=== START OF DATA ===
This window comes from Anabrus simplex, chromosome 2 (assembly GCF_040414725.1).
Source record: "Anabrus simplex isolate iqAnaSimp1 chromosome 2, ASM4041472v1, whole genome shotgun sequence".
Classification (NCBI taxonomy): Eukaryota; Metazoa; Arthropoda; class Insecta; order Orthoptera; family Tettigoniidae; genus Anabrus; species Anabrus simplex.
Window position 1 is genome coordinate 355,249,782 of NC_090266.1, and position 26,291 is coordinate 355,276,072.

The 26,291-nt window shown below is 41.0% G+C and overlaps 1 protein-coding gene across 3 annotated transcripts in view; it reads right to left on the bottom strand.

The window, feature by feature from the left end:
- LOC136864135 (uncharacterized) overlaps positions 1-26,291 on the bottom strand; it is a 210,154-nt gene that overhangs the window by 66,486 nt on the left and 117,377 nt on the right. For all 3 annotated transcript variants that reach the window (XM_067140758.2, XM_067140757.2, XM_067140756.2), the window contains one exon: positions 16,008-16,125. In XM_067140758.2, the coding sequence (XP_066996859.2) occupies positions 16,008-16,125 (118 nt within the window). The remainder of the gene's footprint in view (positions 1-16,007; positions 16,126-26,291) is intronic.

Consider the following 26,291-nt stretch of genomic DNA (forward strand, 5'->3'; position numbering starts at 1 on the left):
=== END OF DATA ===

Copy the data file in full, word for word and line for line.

This window comes from Anabrus simplex, chromosome 2 (assembly GCF_040414725.1).
Source record: "Anabrus simplex isolate iqAnaSimp1 chromosome 2, ASM4041472v1, whole genome shotgun sequence".
Classification (NCBI taxonomy): Eukaryota; Metazoa; Arthropoda; class Insecta; order Orthoptera; family Tettigoniidae; genus Anabrus; species Anabrus simplex.
Window position 1 is genome coordinate 355,249,782 of NC_090266.1, and position 26,291 is coordinate 355,276,072.

The 26,291-nt window shown below is 41.0% G+C and overlaps 1 protein-coding gene across 3 annotated transcripts in view; it reads right to left on the bottom strand.

The window, feature by feature from the left end:
- LOC136864135 (uncharacterized) overlaps positions 1-26,291 on the bottom strand; it is a 210,154-nt gene that overhangs the window by 66,486 nt on the left and 117,377 nt on the right. For all 3 annotated transcript variants that reach the window (XM_067140758.2, XM_067140757.2, XM_067140756.2), the window contains one exon: positions 16,008-16,125. In XM_067140758.2, the coding sequence (XP_066996859.2) occupies positions 16,008-16,125 (118 nt within the window). The remainder of the gene's footprint in view (positions 1-16,007; positions 16,126-26,291) is intronic.

Consider the following 26,291-nt stretch of genomic DNA (forward strand, 5'->3'; position numbering starts at 1 on the left):